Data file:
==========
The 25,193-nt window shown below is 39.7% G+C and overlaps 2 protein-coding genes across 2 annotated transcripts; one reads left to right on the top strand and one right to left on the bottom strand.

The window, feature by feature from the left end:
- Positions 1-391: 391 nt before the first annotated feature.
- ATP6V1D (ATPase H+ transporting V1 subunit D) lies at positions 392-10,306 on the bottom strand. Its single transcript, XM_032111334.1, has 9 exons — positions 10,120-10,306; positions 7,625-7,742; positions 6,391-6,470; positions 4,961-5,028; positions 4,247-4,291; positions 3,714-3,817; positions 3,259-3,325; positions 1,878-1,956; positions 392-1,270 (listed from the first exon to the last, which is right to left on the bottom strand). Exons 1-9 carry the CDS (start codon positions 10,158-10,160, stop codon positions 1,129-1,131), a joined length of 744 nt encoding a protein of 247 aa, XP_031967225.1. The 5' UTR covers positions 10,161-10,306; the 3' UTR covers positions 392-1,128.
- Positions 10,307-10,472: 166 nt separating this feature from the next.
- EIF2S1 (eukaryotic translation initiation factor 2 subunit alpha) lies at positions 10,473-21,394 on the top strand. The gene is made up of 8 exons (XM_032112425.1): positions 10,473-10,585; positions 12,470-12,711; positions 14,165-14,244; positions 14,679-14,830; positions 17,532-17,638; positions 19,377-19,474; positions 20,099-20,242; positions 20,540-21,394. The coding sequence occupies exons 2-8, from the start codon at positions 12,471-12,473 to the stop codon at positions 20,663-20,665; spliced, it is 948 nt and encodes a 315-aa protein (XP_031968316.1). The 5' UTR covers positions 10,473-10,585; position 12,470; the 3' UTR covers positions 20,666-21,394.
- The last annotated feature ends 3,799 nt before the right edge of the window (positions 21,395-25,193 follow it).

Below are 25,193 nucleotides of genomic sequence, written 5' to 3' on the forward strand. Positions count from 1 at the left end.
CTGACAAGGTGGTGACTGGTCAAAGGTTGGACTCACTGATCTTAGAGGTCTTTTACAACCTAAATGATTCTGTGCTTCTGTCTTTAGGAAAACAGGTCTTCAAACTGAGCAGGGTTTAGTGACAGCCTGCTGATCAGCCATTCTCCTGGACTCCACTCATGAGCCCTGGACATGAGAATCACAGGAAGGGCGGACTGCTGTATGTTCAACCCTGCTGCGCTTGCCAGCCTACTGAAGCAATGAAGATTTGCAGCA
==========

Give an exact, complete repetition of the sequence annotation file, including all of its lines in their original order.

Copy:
The 25,193-nt window shown below is 39.7% G+C and overlaps 2 protein-coding genes across 2 annotated transcripts; one reads left to right on the top strand and one right to left on the bottom strand.

The window, feature by feature from the left end:
- Positions 1-391: 391 nt before the first annotated feature.
- ATP6V1D (ATPase H+ transporting V1 subunit D) lies at positions 392-10,306 on the bottom strand. Its single transcript, XM_032111334.1, has 9 exons — positions 10,120-10,306; positions 7,625-7,742; positions 6,391-6,470; positions 4,961-5,028; positions 4,247-4,291; positions 3,714-3,817; positions 3,259-3,325; positions 1,878-1,956; positions 392-1,270 (listed from the first exon to the last, which is right to left on the bottom strand). Exons 1-9 carry the CDS (start codon positions 10,158-10,160, stop codon positions 1,129-1,131), a joined length of 744 nt encoding a protein of 247 aa, XP_031967225.1. The 5' UTR covers positions 10,161-10,306; the 3' UTR covers positions 392-1,128.
- Positions 10,307-10,472: 166 nt separating this feature from the next.
- EIF2S1 (eukaryotic translation initiation factor 2 subunit alpha) lies at positions 10,473-21,394 on the top strand. The gene is made up of 8 exons (XM_032112425.1): positions 10,473-10,585; positions 12,470-12,711; positions 14,165-14,244; positions 14,679-14,830; positions 17,532-17,638; positions 19,377-19,474; positions 20,099-20,242; positions 20,540-21,394. The coding sequence occupies exons 2-8, from the start codon at positions 12,471-12,473 to the stop codon at positions 20,663-20,665; spliced, it is 948 nt and encodes a 315-aa protein (XP_031968316.1). The 5' UTR covers positions 10,473-10,585; position 12,470; the 3' UTR covers positions 20,666-21,394.
- The last annotated feature ends 3,799 nt before the right edge of the window (positions 21,395-25,193 follow it).

Below are 25,193 nucleotides of genomic sequence, written 5' to 3' on the forward strand. Positions count from 1 at the left end.
CTGACAAGGTGGTGACTGGTCAAAGGTTGGACTCACTGATCTTAGAGGTCTTTTACAACCTAAATGATTCTGTGCTTCTGTCTTTAGGAAAACAGGTCTTCAAACTGAGCAGGGTTTAGTGACAGCCTGCTGATCAGCCATTCTCCTGGACTCCACTCATGAGCCCTGGACATGAGAATCACAGGAAGGGCGGACTGCTGTATGTTCAACCCTGCTGCGCTTGCCAGCCTACTGAAGCAATGAAGATTTGCAGCA